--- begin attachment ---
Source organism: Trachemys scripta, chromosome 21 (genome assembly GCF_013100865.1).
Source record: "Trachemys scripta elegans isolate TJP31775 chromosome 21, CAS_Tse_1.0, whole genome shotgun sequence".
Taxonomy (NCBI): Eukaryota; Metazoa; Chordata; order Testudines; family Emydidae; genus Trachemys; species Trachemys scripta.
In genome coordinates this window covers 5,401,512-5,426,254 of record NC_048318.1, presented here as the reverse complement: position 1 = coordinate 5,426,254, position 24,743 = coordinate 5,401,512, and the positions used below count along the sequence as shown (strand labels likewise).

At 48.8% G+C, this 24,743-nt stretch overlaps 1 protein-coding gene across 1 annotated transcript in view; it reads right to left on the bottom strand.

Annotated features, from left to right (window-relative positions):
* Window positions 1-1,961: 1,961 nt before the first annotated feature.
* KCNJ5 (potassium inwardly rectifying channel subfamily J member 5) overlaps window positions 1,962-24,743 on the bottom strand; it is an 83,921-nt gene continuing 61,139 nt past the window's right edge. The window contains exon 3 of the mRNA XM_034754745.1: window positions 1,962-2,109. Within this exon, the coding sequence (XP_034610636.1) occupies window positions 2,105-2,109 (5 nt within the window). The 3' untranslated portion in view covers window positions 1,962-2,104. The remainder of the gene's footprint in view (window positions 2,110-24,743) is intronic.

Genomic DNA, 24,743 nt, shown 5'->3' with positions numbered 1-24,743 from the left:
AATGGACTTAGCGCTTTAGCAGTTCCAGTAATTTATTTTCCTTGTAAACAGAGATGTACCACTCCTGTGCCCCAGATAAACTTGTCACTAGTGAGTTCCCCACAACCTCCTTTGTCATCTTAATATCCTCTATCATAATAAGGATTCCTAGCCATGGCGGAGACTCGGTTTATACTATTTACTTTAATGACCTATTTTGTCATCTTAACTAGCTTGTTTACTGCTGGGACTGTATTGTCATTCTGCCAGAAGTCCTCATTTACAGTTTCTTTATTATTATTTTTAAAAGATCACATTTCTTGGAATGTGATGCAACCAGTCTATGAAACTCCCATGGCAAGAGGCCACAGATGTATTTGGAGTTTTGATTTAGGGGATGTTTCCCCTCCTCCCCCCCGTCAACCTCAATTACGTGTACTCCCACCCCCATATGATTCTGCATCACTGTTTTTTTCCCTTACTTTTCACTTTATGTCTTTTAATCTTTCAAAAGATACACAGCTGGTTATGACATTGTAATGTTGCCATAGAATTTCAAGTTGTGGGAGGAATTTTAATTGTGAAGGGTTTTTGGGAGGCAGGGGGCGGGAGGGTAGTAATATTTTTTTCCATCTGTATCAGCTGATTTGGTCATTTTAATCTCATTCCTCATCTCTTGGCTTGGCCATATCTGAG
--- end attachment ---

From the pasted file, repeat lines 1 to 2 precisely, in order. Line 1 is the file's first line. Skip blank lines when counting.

Source organism: Trachemys scripta, chromosome 21 (genome assembly GCF_013100865.1).
Source record: "Trachemys scripta elegans isolate TJP31775 chromosome 21, CAS_Tse_1.0, whole genome shotgun sequence".